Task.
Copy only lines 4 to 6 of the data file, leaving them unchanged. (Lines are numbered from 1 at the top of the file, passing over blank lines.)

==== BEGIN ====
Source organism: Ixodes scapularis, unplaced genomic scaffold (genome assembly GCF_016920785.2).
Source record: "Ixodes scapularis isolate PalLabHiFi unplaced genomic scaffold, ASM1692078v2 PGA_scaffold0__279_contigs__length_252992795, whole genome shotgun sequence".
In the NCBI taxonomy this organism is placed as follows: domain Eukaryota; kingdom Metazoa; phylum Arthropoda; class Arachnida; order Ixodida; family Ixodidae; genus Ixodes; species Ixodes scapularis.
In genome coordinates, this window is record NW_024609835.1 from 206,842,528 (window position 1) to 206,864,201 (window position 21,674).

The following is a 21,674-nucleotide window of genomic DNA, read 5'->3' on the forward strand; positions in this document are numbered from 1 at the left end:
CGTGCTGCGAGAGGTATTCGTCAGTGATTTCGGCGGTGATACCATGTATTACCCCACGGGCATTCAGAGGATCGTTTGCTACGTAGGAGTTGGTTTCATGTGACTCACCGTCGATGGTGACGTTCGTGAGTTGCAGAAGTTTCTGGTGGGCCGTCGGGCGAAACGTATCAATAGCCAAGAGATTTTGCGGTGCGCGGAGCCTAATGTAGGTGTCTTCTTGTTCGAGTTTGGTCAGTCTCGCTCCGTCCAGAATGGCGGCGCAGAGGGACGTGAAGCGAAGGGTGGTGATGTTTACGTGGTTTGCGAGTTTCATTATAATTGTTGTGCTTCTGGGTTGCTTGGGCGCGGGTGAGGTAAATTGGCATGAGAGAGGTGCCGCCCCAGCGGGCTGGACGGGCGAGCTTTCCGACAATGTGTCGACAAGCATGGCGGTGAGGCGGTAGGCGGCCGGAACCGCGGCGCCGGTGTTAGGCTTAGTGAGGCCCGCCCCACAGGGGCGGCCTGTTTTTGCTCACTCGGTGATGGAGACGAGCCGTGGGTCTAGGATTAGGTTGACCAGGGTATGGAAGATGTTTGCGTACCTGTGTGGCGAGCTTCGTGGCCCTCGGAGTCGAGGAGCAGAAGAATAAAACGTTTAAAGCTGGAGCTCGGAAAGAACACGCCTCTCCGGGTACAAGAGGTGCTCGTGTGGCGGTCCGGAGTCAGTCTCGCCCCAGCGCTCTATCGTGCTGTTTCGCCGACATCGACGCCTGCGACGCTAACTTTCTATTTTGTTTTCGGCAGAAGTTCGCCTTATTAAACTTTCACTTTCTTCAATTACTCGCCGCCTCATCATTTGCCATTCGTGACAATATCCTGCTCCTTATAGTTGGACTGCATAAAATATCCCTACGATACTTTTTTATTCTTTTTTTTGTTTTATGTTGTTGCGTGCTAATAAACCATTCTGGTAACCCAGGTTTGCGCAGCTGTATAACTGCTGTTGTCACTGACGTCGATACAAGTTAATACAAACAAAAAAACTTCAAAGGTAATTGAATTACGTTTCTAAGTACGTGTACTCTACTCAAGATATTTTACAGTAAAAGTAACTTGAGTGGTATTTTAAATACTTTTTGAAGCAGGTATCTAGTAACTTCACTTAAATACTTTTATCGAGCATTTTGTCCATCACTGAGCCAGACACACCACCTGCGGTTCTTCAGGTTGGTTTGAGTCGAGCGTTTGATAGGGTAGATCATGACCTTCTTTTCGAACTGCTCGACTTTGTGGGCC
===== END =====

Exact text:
In genome coordinates, this window is record NW_024609835.1 from 206,842,528 (window position 1) to 206,864,201 (window position 21,674).

The following is a 21,674-nucleotide window of genomic DNA, read 5'->3' on the forward strand; positions in this document are numbered from 1 at the left end:
CGTGCTGCGAGAGGTATTCGTCAGTGATTTCGGCGGTGATACCATGTATTACCCCACGGGCATTCAGAGGATCGTTTGCTACGTAGGAGTTGGTTTCATGTGACTCACCGTCGATGGTGACGTTCGTGAGTTGCAGAAGTTTCTGGTGGGCCGTCGGGCGAAACGTATCAATAGCCAAGAGATTTTGCGGTGCGCGGAGCCTAATGTAGGTGTCTTCTTGTTCGAGTTTGGTCAGTCTCGCTCCGTCCAGAATGGCGGCGCAGAGGGACGTGAAGCGAAGGGTGGTGATGTTTACGTGGTTTGCGAGTTTCATTATAATTGTTGTGCTTCTGGGTTGCTTGGGCGCGGGTGAGGTAAATTGGCATGAGAGAGGTGCCGCCCCAGCGGGCTGGACGGGCGAGCTTTCCGACAATGTGTCGACAAGCATGGCGGTGAGGCGGTAGGCGGCCGGAACCGCGGCGCCGGTGTTAGGCTTAGTGAGGCCCGCCCCACAGGGGCGGCCTGTTTTTGCTCACTCGGTGATGGAGACGAGCCGTGGGTCTAGGATTAGGTTGACCAGGGTATGGAAGATGTTTGCGTACCTGTGTGGCGAGCTTCGTGGCCCTCGGAGTCGAGGAGCAGAAGAATAAAACGTTTAAAGCTGGAGCTCGGAAAGAACACGCCTCTCCGGGTACAAGAGGTGCTCGTGTGGCGGTCCGGAGTCAGTCTCGCCCCAGCGCTCTATCGTGCTGTTTCGCCGACATCGACGCCTGCGACGCTAACTTTCTATTTTGTTTTCGGCAGAAGTTCGCCTTATTAAACTTTCACTTTCTTCAATTACTCGCCGCCTCATCATTTGCCATTCGTGACAATATCCTGCTCCTTATAGTTGGACTGCATAAAATATCCCTACGATACTTTTTTATTCTTTTTTTTGTTTTATGTTGTTGCGTGCTAATAAACCATTCTGGTAACCCAGGTTTGCGCAGCTGTATAACTGCTGTTGTCACTGACGTCGATACAAGTTAATACAAACAAAAAAACTTCAAAGGTAATTGAATTACGTTTCTAAGTACGTGTACTCTACTCAAGATATTTTACAGTAAAAGTAACTTGAGTGGTATTTTAAATACTTTTTGAAGCAGGTATCTAGTAACTTCACTTAAATACTTTTATCGAGCATTTTGTCCATCACTGAGCCAGACACACCACCTGCGGTTCTTCAGGTTGGTTTGAGTCGAGCGTTTGATAGGGTAGATCATGACCTTCTTTTCGAACTGCTCGACTTTGTGGGCC